Rockery Gardens and Rock Landscaping Ideas
Where to Position Your Rockery Garden
The first decision to make when thinking of rock landscaping ideas and building a rockery garden is where to site it. This will also determine the construction of the garden and what plants it contains. The ideal site will have no trees or shrubs nearby to cast shade and cause drips, or to provide fatal leaf cover to plants which naturally grow in the open.
Having chosen the site, draw a plan of the garden as it exists. A rough sketch is perfectly adequate, as long as it shows all the main features – the buildings, fences, walls, borders, trees and large shrubs. Make two copies of the plan; onto one shade in the area receiving the estimated maximum amount of sunshine (if any) in midwinter; then do the same for midsummer on the other. In a site with little sunshine in midwinter, you can grow plants in the tolerant range – those that are happy in either sun or shade. A garden which is really sunny in winter and summer can accommodate the greatest range of plants, provided some shade is created within the rock garden. Most gardens fall in between these extremes, having good summer sunshine but mainly poor winters, with only small areas getting the maximum sunshine.
Before construction can begin it is essential to consider two points about the site: perennial weeds and.
Weeds in the Rockery Garden
Perennial weeds are those which remain permanently in the ground, and they fall into three major categories:
- those with small bulbs (bulbils), such as Oxalis and Allium;
- plants which spread by means of or stolons, such as couch, bindweed, clover, creeping buttercup, ground elder, speedwell and sorrel;
- and plants with thickened root-stocks, such as dandelion, dock and Welsh poppy.
It is often difficult to remove these weeds completely in one attempt, either by hand or using weedkillers, especially when they grow amongst the roots of garden plants.
Very often rockery gardens are built on sites previously planted with grass. If the grasses were fine, with out runners and stolons preparation of the site simply involves clearing an area about 1metre (3 feet) greater than that required for the rock garden. However, this is often far from the case, and usually weeds of all sorts, including running grasses, abound, adding a risk that they will all creep into the rock garden.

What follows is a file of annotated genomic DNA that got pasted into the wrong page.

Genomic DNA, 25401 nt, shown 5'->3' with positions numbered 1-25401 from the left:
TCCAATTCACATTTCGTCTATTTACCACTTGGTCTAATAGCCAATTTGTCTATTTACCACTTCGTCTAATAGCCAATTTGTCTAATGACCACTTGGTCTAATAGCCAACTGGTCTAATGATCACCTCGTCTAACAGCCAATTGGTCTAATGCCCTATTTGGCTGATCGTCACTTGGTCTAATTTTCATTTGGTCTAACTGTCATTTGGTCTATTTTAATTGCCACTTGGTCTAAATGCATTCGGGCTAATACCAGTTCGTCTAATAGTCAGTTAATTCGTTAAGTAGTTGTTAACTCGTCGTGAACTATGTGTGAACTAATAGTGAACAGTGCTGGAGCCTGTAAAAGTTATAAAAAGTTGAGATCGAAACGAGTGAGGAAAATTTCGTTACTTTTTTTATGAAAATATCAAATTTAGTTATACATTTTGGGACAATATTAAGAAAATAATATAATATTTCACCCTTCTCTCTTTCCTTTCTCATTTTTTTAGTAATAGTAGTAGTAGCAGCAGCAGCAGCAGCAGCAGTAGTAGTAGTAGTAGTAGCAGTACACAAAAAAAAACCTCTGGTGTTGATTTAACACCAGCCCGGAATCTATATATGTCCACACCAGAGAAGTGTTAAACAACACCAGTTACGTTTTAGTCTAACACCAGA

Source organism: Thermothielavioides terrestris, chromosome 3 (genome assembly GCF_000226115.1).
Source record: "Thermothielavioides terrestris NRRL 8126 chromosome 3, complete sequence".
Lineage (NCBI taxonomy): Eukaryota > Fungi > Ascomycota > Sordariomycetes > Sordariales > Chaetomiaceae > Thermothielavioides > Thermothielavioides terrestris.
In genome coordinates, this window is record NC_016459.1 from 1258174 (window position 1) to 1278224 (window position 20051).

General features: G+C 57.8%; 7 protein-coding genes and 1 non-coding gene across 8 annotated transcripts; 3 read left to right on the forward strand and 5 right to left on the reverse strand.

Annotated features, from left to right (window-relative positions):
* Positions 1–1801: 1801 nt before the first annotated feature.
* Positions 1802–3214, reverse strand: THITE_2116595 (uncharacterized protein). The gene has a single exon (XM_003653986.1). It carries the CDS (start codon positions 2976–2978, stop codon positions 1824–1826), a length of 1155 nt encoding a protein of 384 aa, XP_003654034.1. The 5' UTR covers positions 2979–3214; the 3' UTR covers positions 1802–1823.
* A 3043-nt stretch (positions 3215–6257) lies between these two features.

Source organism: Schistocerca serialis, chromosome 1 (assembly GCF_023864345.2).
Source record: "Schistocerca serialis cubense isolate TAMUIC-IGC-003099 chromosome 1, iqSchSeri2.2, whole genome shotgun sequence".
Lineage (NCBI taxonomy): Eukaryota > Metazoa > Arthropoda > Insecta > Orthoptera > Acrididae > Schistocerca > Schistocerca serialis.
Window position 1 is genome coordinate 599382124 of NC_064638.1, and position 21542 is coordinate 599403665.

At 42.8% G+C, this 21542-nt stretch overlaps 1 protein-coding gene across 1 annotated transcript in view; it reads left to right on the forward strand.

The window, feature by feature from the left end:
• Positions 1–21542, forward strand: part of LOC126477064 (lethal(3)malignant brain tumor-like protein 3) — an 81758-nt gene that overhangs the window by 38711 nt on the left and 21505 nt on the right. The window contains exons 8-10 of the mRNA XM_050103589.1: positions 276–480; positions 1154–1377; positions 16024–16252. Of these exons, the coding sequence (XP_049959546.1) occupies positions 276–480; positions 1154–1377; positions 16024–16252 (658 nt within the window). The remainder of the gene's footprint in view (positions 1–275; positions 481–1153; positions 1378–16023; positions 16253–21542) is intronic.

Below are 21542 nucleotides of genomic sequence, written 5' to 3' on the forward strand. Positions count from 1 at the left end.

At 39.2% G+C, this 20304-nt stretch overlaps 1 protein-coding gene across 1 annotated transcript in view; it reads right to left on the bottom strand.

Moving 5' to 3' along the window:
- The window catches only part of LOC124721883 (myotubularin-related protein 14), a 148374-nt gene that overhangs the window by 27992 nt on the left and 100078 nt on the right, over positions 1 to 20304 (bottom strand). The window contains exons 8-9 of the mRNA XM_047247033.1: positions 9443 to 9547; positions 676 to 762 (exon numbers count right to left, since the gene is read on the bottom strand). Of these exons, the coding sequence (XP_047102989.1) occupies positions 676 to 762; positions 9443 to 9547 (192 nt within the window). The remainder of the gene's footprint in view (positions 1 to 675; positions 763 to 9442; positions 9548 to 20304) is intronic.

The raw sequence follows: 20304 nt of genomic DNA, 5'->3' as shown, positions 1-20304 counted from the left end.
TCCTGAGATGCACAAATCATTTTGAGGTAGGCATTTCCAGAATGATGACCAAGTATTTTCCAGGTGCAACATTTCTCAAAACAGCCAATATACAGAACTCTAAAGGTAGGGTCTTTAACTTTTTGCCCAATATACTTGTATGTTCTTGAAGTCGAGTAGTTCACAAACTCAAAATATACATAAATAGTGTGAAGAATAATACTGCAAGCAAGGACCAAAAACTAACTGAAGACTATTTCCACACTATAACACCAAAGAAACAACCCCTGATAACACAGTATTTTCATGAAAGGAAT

If you wish to keep a lawn around the site, there are two possible ways of dealing with running weeds. The lawn can be completely renewed by removing all grass, applying a total weedkiller, and leaving the site fallow for three months during the growing season before beginning construction and sowing. Alternatively, most of the weeds (except grasses) can be destroyed by applying a lawn weedkiller. After a minimum of six months the site can be resown with fine grasses, with a slight risk that some weedy grasses will creep in.
If you find perennial weeds in puffed or open-ground plants bought from a nursery, you should remove them entirely before planting, or report it to the nursery concerned on returning the plants. Nurseries sterilize the, which is effective against most weeds but clovers remain unaffected, and they should have been removed from pots before sale.
These measures do not stop all weeds; it is essential to remove them as they appear.
With regards to the drainage of a whole garden, a rock garden site may need additional care. It is obvious that any construction above ground level will create natural drainage, but the water must still be able to drain down to tiles if there are any. (Where drainage is not a problem, ignore the following paragraph).
Cover the potential site with a layer about 15cm (6in) deep of hardcore or well-broken rubble. Top this with gravel, or very stony soil to fill the spaces created by the hardcore, and tamp the whole lot well down.
If the site has a high water table, it is worth considering making a natural pool by using the existing water table. This would be hard work because the water cannot be drained during the operation, besides which the pool could not, for practical purposes, be very deep. Alternatively you could build a rock garden above the water table and grow bog plants around its base.
It is important to realise that any construction will be raised above the existing ground level and this must be taken into account on the plan. By drawing a third sketch showing only the outlines of the boundaries of possible areas for the rock garden and the low points of the garden you can work out the problems of drainage. Planning in this way saves time, money and effort and probably a lot of disappointment.
Your final plan will only be a guide to the construction, not to be adhered to exactly because you will have to make adjustments and modifications to allow for the variety of shapes and sizes of stone that you will be handling. Very few people can visualize three dimensional design, whereas they have fewer problems in two dimensions. By visiting established rock gardens you will be able to get further ideas, and notice their mistakes and good points.